Trade group urges ban on ‘stuffy’ dress codes and face-to-face rules for Lloyd’s brokers

Brokers at Lloyd’s of London shouldn’t have to wear suits to work or even worry about being in the office at all after the coronavirus pandemic, an industry trade body has said.

LIIBA, which represents brokers at London’s historic insurance market and beyond, recommended that firms revise longstanding face-to-face trading policies and allow employees to work from home more often.

In its annual report, the body said remote working should be considered as effective for managing existing business, while the development of new clients and large group discussions should be carried out in-person.

“Our board has been engaged in a lengthy discussion about how we can return to a physical trading environment that preserves London’s unique offerings without losing the efficiency gains the pandemic has accelerated,” said Christopher Croft, chief executive of LIIBA.

Its recommendations included doing away with “stuffy dress codes” at the 330-year-old market, while a flexible approach should be taken to remote working rather than a mandatory “three days in and two at home” rule.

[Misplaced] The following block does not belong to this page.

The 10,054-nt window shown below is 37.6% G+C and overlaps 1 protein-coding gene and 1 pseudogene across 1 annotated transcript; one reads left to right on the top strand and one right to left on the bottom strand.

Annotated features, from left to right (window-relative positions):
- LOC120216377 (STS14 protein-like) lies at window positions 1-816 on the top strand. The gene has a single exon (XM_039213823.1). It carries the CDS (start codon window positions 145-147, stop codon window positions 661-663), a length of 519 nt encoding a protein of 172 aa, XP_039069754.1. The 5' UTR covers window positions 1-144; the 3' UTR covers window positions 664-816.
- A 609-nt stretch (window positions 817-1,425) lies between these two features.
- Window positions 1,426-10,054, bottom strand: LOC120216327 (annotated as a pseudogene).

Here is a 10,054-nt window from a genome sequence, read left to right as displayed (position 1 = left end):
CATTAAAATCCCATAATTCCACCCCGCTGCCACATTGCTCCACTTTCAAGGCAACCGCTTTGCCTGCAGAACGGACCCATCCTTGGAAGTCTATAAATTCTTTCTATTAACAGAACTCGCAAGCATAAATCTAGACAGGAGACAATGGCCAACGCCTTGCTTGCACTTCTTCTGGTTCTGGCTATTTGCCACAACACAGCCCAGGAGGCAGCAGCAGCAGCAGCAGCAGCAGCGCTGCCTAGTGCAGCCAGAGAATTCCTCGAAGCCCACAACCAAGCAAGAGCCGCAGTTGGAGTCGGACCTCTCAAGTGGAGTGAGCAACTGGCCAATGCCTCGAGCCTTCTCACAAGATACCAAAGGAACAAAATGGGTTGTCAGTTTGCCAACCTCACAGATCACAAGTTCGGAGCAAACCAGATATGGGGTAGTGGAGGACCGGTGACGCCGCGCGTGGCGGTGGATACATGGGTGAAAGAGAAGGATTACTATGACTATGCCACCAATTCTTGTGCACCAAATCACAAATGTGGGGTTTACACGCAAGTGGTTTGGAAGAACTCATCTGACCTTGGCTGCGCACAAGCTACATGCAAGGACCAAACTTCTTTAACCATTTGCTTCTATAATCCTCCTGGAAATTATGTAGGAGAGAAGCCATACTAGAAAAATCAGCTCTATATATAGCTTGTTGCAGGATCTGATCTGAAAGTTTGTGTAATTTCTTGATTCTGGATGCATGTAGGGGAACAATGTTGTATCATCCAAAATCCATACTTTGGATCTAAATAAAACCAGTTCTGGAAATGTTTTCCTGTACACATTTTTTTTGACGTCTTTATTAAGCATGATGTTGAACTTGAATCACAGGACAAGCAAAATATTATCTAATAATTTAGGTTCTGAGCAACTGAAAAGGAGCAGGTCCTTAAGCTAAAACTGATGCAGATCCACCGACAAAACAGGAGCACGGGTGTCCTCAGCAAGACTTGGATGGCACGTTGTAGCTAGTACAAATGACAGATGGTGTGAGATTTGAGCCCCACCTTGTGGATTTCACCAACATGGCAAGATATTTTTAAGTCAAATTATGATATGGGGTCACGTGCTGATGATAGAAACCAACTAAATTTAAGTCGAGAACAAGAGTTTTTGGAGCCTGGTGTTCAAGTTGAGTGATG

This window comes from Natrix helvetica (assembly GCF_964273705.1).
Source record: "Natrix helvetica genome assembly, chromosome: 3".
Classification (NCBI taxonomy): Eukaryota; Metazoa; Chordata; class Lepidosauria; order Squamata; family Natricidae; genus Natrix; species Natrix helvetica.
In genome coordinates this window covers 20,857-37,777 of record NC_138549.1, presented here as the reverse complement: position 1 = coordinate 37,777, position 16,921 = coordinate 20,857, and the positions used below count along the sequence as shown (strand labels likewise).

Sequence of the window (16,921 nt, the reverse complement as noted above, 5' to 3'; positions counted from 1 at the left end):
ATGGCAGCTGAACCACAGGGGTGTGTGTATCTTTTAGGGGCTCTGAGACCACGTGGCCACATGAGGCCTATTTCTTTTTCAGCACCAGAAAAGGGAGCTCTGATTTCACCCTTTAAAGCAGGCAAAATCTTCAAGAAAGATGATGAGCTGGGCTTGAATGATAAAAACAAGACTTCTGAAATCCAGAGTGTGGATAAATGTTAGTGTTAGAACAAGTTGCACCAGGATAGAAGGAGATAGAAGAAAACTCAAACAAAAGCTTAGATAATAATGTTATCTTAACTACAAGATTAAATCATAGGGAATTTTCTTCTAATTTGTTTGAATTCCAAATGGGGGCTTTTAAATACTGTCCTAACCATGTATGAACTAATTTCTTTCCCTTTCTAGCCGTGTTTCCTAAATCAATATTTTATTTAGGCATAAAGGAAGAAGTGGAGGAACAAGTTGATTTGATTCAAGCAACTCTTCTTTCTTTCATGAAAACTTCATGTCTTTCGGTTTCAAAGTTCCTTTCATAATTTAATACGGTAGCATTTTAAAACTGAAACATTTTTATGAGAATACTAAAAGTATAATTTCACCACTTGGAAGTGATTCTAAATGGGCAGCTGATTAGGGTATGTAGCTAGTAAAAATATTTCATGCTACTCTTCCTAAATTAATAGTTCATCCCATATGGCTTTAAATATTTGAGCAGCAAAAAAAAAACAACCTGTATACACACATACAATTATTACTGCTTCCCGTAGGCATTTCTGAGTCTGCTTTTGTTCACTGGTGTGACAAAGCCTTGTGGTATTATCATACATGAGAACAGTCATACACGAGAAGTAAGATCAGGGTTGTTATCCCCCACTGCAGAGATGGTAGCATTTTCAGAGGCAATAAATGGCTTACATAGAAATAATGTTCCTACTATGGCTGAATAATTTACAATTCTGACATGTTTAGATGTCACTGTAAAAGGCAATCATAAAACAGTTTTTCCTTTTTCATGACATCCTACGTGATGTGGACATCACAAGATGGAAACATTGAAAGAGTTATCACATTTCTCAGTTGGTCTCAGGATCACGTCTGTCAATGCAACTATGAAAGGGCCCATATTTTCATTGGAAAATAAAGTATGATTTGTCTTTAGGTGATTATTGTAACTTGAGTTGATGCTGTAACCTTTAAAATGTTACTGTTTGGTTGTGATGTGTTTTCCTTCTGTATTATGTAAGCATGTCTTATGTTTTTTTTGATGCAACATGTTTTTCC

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Meanwhile, queues of brokers at underwriters’ desks to negotiate terms and receive policy endorsements should be brought to an end, LIIBA said, referring to one of Lloyd’s longest traditions.

“It is an important conversation and one we were conscious that the insurers were looking to the broking community to lead,” Croft added in a statement to Financial News. “So this is our start.”

The trade body said the balance between home and office working would not return to the status quo established before the pandemic. The recommendations were first reported by Reuters.

“We envisage a world where face-to-face meetings continue to be at the core of how London distinguishes itself from the competition, albeit in a more flexible environment with slightly less focus on EC3,” said Croft, referring to the Square Mile’s geographical postcode.

To contact the author of this story with feedback or news, email Emily Nicolle

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